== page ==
Warning: This story contains descriptions of racy onscreen sex — and seductive aliens.
In Woody Allen’s 1973 comic caper “Sleeper,” 22nd-century citizens hop into a machine called the Orgasmatron for instant sexual gratification. Sounds pretty fantastical if your idea of high-tech sex is Netflix and chill, but as we slip into wearables that measure pelvic thrusts and have sex with increasingly lifelike robots, it seems the steamiest moments in sci-fi movies and TV shows might be coming sooner than you think.
As part of our CNET special report Turned On exploring the intersection of technology and sex, we take a romp with onscreen science fiction to see what’s already made its way into our beds and what still awaits our touch.
Now let’s lie back and think of the future.
Sex in sci-fi: The future of love, seen on screen
The future is now, or at least coming soon. We look at the TV shows and films delving into the complicated nature of love and sex in the world of tomorrow.
by Richard Trenholm 1:29 Close Drag Autoplay: ON Autoplay: OFF
Sci-fi often looks to tech to provide an alternative to all that icky, sticky physical fumbling. The 1968 sexploitation classic “Barbarella” sees lovers of the far future taking “exaltation-transference pills” and pressing together their palms instead of their mucky bits. And in 1993’s “Demolition Man,” defrosted man-out-of-time Sylvester Stallone looks forward to a night of passion with Sandra Bullock — until she places brain-scanning helmets on their heads and kicks off a colorful sensory overload that proves too much for the Italian stallion.
Jane Fonda slips out of her spacesuit in “Barbarella.”
At the climax of “Barbarella,” a villainous scientist puts Jane Fonda‘s titular bed-hopping space adventurer into an orgasm-inducing device called the Excessive Machine. You probably don’t have to worry about a deadly climax if a bad guy takes control of your favorite vibrator, but you do have to worry about today’s smart sex toys being vulnerable to hacks.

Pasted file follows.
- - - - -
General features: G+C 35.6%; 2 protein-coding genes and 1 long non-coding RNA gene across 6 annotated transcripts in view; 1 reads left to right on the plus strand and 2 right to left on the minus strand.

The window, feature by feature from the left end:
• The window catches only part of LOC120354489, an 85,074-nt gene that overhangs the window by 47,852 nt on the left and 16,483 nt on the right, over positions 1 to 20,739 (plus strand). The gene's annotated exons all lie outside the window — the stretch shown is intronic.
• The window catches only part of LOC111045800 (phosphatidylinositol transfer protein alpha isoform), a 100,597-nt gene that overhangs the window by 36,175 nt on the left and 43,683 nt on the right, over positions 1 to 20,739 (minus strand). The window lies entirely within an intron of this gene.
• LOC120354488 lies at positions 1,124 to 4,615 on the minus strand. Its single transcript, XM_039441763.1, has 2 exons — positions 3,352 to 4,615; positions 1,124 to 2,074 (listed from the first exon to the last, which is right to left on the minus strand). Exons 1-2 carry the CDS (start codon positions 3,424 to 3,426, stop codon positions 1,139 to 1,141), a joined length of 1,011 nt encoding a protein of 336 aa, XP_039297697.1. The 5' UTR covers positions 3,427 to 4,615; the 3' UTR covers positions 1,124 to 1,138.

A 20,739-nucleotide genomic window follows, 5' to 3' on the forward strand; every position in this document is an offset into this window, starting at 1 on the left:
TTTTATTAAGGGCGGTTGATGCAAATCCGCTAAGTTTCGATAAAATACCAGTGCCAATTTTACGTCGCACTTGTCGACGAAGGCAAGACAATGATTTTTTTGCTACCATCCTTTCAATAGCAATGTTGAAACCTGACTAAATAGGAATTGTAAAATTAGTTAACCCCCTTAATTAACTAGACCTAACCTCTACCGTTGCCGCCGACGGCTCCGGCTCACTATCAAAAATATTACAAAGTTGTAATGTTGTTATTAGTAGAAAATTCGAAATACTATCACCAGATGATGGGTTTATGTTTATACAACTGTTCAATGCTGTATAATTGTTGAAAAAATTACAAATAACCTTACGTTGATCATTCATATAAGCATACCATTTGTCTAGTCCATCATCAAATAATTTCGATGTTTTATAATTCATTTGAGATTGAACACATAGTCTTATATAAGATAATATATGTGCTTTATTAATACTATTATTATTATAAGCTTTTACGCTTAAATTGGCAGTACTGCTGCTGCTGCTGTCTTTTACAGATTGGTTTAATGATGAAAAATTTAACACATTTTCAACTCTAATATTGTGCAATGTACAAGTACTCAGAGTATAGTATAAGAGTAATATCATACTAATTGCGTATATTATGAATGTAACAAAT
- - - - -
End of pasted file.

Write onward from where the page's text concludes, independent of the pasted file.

Not all onscreen sci-fi gadgets provide happy endings. One of the most chilling, desolate moments in British TV series “Black Mirror” comes in “The Entire History of You.” A couple’s fractious bickering leads to an energetic bout of passionate lovemaking — until we realize they’re dispassionately reliving an earlier, better time in their relationship thanks to their tiny, memory-replaying camera implants.
Many sci-fi stories warn that replacing real love and sex with undemanding technology could lead to an austere, dysfunctional society — and real-life academics have expressed similar concerns. In the 2013 movie “Her,” Joaquin Phoenix plays a man in an idealized relationship with an AI. That scenario doesn’t seem so far off considering we can already hang out with customizable sex chatbots.
Joaquin Phoenix gets close, very close, to his computer in “Her.”
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Sci-fi also shows us the ultimate sex toy: fully functional robots. Increasingly lifelike RealDolls with programmable personalities are just months away, though it may be awhile before they’re bed-hopping with the masses. In the sci-fi future, however, people are having it away with androids left, right and center.
Daryl Hannah as a doll-like “basic pleasure model” in “Blade Runner.”
“Star Trek: The Next Generation” sees Data getting his robotic rocks off more often than some of his fleshy human shipmates. In the polluted future of “Blade Runner,” meanwhile, lifelike androids known